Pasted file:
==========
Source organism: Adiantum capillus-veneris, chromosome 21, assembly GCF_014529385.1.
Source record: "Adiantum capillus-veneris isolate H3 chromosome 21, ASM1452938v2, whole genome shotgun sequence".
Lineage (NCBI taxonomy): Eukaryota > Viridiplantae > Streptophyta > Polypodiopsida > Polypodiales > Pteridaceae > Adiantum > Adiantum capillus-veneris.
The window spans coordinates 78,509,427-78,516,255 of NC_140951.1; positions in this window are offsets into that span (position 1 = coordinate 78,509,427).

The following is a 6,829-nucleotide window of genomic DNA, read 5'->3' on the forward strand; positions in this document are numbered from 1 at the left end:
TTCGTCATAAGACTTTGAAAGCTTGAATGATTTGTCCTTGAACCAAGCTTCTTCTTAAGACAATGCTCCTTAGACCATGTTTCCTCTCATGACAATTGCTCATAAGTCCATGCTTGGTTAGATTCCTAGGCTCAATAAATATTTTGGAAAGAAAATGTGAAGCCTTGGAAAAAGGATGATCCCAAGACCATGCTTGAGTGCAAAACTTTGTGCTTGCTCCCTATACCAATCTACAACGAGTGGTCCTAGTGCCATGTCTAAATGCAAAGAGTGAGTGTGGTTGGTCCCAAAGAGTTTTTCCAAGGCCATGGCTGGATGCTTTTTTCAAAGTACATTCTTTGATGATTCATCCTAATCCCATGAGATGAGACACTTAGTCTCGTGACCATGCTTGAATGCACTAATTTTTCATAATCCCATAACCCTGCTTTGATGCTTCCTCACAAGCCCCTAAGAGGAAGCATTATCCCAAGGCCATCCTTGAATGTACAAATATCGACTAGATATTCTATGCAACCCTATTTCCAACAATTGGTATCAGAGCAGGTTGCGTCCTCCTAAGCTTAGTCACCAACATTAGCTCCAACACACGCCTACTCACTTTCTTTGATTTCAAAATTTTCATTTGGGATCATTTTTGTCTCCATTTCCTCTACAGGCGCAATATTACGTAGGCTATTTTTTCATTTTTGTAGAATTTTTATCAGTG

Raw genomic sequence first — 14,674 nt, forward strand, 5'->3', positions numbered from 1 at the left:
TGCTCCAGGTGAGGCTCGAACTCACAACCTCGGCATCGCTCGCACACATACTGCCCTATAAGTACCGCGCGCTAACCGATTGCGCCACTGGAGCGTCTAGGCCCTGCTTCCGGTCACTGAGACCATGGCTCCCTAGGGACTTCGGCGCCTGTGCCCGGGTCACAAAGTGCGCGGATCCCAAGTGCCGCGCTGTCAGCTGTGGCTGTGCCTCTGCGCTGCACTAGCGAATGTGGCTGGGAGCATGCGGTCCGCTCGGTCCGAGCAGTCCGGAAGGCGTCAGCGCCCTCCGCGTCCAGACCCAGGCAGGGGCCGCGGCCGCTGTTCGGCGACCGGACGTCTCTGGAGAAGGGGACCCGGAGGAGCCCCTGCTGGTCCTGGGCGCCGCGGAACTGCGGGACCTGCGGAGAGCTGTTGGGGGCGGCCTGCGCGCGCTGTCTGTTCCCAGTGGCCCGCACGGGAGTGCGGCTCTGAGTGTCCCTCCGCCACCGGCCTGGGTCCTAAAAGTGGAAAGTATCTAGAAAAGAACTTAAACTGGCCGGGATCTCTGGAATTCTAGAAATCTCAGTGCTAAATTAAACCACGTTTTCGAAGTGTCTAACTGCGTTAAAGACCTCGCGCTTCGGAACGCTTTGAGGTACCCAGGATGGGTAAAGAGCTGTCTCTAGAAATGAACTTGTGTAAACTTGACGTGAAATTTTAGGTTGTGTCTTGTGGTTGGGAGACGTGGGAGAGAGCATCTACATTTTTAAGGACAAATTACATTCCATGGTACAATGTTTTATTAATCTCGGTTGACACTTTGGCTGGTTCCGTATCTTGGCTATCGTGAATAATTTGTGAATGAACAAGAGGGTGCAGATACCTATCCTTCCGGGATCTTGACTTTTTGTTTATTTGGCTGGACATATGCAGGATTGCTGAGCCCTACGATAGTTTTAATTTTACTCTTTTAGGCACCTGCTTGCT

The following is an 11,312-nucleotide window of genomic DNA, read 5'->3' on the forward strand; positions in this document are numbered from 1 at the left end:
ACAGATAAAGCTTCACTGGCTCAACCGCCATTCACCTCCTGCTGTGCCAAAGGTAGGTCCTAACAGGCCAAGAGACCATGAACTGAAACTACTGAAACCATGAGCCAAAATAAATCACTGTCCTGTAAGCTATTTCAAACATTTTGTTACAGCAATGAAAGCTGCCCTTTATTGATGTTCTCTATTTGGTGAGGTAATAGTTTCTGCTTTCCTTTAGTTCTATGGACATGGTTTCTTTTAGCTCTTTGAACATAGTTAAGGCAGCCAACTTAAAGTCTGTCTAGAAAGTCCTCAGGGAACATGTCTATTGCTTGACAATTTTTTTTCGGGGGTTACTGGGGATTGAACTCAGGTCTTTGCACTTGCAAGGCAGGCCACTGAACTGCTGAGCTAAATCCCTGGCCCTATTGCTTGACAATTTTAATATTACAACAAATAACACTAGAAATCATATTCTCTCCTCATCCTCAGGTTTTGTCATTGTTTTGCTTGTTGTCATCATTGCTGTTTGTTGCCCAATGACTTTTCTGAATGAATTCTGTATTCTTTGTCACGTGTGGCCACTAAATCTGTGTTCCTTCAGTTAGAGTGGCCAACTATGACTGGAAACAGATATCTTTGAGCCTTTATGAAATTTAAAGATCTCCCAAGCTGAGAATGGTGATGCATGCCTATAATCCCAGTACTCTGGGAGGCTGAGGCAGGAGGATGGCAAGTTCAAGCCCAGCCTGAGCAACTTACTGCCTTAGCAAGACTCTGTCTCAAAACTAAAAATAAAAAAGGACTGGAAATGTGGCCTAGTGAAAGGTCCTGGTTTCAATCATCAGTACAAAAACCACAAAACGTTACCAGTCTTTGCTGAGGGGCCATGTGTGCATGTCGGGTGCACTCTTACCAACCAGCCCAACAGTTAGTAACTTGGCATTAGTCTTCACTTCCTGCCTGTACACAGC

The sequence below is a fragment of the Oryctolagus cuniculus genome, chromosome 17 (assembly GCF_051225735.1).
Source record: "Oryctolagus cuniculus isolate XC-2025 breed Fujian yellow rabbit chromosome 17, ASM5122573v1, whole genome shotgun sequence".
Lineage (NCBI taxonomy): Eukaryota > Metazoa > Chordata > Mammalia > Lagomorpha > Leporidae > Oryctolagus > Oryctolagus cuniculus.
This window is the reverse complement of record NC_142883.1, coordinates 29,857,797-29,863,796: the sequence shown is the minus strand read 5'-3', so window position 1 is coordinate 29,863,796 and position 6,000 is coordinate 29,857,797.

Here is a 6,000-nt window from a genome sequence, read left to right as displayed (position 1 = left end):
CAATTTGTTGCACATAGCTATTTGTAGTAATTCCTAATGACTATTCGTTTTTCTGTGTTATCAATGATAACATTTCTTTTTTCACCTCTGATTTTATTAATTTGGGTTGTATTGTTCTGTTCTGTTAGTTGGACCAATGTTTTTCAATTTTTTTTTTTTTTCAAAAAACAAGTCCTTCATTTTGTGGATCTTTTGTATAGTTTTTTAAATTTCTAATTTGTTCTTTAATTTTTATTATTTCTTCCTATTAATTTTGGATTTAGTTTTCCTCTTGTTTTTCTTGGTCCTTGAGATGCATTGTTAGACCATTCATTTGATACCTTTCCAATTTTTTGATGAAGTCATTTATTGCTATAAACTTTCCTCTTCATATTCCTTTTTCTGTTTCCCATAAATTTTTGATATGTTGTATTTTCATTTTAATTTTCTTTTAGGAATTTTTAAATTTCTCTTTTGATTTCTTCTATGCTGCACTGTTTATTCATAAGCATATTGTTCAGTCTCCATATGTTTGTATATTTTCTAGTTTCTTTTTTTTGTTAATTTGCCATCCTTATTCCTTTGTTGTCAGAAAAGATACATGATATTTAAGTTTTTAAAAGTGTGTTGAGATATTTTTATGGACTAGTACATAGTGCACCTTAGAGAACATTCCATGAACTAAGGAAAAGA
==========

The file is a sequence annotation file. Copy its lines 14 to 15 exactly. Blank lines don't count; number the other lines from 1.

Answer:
This window is the reverse complement of record NC_142883.1, coordinates 29,857,797-29,863,796: the sequence shown is the minus strand read 5'-3', so window position 1 is coordinate 29,863,796 and position 6,000 is coordinate 29,857,797.

Here is a 6,000-nt window from a genome sequence, read left to right as displayed (position 1 = left end):